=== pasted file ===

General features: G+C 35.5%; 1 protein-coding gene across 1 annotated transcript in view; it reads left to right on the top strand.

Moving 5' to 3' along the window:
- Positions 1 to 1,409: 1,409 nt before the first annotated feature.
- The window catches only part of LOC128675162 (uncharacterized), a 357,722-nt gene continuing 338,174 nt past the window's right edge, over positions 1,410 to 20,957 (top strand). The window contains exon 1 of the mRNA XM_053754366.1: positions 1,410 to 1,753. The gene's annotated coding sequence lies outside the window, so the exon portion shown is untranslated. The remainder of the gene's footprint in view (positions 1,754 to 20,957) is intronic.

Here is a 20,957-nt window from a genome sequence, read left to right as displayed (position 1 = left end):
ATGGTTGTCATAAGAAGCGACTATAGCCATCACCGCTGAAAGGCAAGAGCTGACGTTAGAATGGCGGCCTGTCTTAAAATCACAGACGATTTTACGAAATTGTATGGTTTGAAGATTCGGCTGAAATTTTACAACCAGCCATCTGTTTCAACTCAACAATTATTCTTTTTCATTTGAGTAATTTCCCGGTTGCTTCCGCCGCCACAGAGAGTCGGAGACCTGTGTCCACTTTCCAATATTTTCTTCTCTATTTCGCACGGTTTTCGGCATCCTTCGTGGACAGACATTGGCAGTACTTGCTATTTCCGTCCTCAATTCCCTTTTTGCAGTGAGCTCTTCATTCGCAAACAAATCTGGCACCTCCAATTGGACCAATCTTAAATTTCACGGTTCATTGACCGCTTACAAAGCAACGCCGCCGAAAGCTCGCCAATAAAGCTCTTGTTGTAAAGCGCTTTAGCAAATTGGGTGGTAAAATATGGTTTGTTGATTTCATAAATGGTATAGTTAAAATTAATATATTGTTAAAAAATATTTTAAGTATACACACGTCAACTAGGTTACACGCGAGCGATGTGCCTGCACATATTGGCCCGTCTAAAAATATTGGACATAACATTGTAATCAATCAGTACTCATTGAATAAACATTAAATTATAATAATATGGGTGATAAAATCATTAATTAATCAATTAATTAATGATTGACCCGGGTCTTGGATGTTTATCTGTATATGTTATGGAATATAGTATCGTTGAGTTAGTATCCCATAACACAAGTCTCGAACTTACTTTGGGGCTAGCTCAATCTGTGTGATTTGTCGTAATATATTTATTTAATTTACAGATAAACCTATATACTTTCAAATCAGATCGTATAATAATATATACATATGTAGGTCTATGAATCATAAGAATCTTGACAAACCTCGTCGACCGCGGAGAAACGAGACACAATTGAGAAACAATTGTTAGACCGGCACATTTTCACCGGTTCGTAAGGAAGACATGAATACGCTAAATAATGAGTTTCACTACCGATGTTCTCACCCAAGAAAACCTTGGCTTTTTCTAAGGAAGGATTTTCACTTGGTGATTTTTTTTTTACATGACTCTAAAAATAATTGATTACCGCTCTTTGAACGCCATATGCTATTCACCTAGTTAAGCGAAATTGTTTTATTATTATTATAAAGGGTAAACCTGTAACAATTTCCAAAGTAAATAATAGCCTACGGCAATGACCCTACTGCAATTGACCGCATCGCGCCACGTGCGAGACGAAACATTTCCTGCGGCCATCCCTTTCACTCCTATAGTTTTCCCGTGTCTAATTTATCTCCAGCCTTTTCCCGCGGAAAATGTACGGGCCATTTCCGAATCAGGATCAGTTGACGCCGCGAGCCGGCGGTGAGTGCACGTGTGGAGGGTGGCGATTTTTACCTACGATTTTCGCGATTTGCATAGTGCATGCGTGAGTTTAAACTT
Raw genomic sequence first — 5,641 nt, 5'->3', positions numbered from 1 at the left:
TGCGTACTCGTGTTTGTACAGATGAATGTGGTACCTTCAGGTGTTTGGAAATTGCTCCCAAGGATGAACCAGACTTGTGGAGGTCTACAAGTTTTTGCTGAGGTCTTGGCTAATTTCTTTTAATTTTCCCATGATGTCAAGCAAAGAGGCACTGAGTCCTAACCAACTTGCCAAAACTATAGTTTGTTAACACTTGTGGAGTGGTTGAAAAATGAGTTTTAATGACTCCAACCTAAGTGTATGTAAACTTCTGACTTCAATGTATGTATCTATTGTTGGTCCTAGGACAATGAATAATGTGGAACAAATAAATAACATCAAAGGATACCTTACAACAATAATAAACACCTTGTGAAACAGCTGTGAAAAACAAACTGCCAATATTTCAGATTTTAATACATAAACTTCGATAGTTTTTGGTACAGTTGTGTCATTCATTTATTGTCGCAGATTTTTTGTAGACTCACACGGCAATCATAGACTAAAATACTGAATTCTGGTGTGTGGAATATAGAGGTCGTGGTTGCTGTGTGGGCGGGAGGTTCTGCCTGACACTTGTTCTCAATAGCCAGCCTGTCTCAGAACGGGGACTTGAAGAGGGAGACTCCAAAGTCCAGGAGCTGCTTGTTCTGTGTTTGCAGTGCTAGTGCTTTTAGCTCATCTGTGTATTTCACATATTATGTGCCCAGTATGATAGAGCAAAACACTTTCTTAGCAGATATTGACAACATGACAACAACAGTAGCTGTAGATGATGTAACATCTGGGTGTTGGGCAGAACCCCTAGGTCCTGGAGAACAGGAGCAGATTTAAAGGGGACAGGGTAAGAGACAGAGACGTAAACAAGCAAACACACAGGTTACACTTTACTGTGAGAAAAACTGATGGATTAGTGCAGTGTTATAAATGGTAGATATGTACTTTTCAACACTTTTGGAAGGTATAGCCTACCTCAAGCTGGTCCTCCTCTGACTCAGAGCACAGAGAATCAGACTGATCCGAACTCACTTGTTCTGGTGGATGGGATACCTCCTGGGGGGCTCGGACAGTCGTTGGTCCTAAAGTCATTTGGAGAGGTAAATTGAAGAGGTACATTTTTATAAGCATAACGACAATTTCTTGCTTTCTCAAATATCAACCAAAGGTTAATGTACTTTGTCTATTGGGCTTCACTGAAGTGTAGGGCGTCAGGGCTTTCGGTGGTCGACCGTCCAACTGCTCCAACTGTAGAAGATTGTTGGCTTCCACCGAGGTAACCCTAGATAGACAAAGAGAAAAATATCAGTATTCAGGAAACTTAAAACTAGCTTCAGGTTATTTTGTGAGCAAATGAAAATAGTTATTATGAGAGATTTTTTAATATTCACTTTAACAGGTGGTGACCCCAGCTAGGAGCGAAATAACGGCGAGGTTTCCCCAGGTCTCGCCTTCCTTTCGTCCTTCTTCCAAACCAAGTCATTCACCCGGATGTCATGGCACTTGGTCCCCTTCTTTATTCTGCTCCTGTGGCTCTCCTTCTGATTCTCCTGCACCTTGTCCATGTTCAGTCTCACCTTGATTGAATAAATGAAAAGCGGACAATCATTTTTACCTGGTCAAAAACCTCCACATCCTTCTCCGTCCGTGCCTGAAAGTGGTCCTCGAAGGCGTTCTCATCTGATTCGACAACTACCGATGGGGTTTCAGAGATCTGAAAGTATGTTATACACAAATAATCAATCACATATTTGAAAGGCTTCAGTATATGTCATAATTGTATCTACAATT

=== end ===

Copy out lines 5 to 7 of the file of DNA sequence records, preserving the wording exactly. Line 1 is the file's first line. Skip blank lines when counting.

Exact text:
Here is a 20,957-nt window from a genome sequence, read left to right as displayed (position 1 = left end):
ATGGTTGTCATAAGAAGCGACTATAGCCATCACCGCTGAAAGGCAAGAGCTGACGTTAGAATGGCGGCCTGTCTTAAAATCACAGACGATTTTACGAAATTGTATGGTTTGAAGATTCGGCTGAAATTTTACAACCAGCCATCTGTTTCAACTCAACAATTATTCTTTTTCATTTGAGTAATTTCCCGGTTGCTTCCGCCGCCACAGAGAGTCGGAGACCTGTGTCCACTTTCCAATATTTTCTTCTCTATTTCGCACGGTTTTCGGCATCCTTCGTGGACAGACATTGGCAGTACTTGCTATTTCCGTCCTCAATTCCCTTTTTGCAGTGAGCTCTTCATTCGCAAACAAATCTGGCACCTCCAATTGGACCAATCTTAAATTTCACGGTTCATTGACCGCTTACAAAGCAACGCCGCCGAAAGCTCGCCAATAAAGCTCTTGTTGTAAAGCGCTTTAGCAAATTGGGTGGTAAAATATGGTTTGTTGATTTCATAAATGGTATAGTTAAAATTAATATATTGTTAAAAAATATTTTAAGTATACACACGTCAACTAGGTTACACGCGAGCGATGTGCCTGCACATATTGGCCCGTCTAAAAATATTGGACATAACATTGTAATCAATCAGTACTCATTGAATAAACATTAAATTATAATAATATGGGTGATAAAATCATTAATTAATCAATTAATTAATGATTGACCCGGGTCTTGGATGTTTATCTGTATATGTTATGGAATATAGTATCGTTGAGTTAGTATCCCATAACACAAGTCTCGAACTTACTTTGGGGCTAGCTCAATCTGTGTGATTTGTCGTAATATATTTATTTAATTTACAGATAAACCTATATACTTTCAAATCAGATCGTATAATAATATATACATATGTAGGTCTATGAATCATAAGAATCTTGACAAACCTCGTCGACCGCGGAGAAACGAGACACAATTGAGAAACAATTGTTAGACCGGCACATTTTCACCGGTTCGTAAGGAAGACATGAATACGCTAAATAATGAGTTTCACTACCGATGTTCTCACCCAAGAAAACCTTGGCTTTTTCTAAGGAAGGATTTTCACTTGGTGATTTTTTTTTTACATGACTCTAAAAATAATTGATTACCGCTCTTTGAACGCCATATGCTATTCACCTAGTTAAGCGAAATTGTTTTATTATTATTATAAAGGGTAAACCTGTAACAATTTCCAAAGTAAATAATAGCCTACGGCAATGACCCTACTGCAATTGACCGCATCGCGCCACGTGCGAGACGAAACATTTCCTGCGGCCATCCCTTTCACTCCTATAGTTTTCCCGTGTCTAATTTATCTCCAGCCTTTTCCCGCGGAAAATGTACGGGCCATTTCCGAATCAGGATCAGTTGACGCCGCGAGCCGGCGGTGAGTGCACGTGTGGAGGGTGGCGATTTTTACCTACGATTTTCGCGATTTGCATAGTGCATGCGTGAGTTTAAACTT
Raw genomic sequence first — 5,641 nt, 5'->3', positions numbered from 1 at the left: